The Greatest Dancer
Like speakers and trainers, TV shows are trying to engage people more.
Audience phone votes lost credibility when it became apparent they were money-making exercises, so TV companies now use other systems.
Have you seen the The Voice? The judges’ chairs face away from the performers and they spin round if they like the sound of the singer.
By contrast, The Greatest Dancer gives the power to the audience. If they like the performance enough, they press a button which turns on their light.
A camera is on the audience while they vote, and catches people saying things like: “Oh, the power… I love this!”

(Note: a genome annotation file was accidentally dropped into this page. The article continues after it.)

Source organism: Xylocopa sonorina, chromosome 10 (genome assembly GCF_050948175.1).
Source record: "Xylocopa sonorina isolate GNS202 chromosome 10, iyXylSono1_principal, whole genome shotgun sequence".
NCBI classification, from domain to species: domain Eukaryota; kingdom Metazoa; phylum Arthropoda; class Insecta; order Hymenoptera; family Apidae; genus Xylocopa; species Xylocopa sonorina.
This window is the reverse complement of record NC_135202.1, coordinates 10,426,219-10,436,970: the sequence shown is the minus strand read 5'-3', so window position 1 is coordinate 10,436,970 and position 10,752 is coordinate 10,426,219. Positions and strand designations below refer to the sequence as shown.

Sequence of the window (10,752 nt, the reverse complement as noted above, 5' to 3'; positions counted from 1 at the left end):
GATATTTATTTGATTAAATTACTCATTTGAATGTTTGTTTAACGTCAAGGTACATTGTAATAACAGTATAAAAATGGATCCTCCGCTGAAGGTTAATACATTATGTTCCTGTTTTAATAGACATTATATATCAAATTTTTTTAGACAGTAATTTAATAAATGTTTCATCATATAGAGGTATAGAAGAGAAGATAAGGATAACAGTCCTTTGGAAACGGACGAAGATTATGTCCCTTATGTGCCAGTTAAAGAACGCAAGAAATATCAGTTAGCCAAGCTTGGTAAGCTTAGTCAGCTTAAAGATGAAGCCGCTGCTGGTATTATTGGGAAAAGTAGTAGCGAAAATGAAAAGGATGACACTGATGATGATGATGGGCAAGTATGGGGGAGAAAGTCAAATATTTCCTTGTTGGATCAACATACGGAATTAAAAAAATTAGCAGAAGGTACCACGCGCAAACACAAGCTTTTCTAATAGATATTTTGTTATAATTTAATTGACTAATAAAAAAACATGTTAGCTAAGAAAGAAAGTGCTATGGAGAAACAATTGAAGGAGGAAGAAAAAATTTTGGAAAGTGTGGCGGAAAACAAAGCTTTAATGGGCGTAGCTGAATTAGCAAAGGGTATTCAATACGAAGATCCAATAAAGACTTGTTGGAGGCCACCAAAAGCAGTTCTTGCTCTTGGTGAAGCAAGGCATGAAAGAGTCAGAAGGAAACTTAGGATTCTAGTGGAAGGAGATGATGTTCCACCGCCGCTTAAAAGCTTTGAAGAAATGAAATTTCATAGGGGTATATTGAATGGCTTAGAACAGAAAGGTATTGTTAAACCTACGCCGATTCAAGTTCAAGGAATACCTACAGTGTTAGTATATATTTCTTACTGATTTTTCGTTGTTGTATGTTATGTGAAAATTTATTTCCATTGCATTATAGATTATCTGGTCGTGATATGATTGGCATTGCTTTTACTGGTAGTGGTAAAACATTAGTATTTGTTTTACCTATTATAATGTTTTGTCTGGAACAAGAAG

Once 75% of lights are lit, the on-stage mirrors open and the performer is through to the next round.
When the audience connection isn’t there, highly technical dancers don’t get votes, despite the dance captains explaining how difficult the moves are and appealing to the crowd.
A dancer has to be an artist and an athlete. They have to generate emotion in viewers, not just admiration.
The captains choose their top three for the callbacks round. After that, other than mentoring their acts, the captains have no control. An audience phone vote decides the winner.
In the first series, I noticed that a disproportionate number of street dancers got through. It’s a shame for the traditional classical dancers, but that style is not currently on trend.
Bad dancers and novelty dancers got through when their act included humour or music that got your toes tapping.
It’s a reminder that it’s all about the audience. Not the performer.
It’s the same with websites and marketing material – it’s all about the reader, not about you.
And it’s the same for us as speakers and trainers.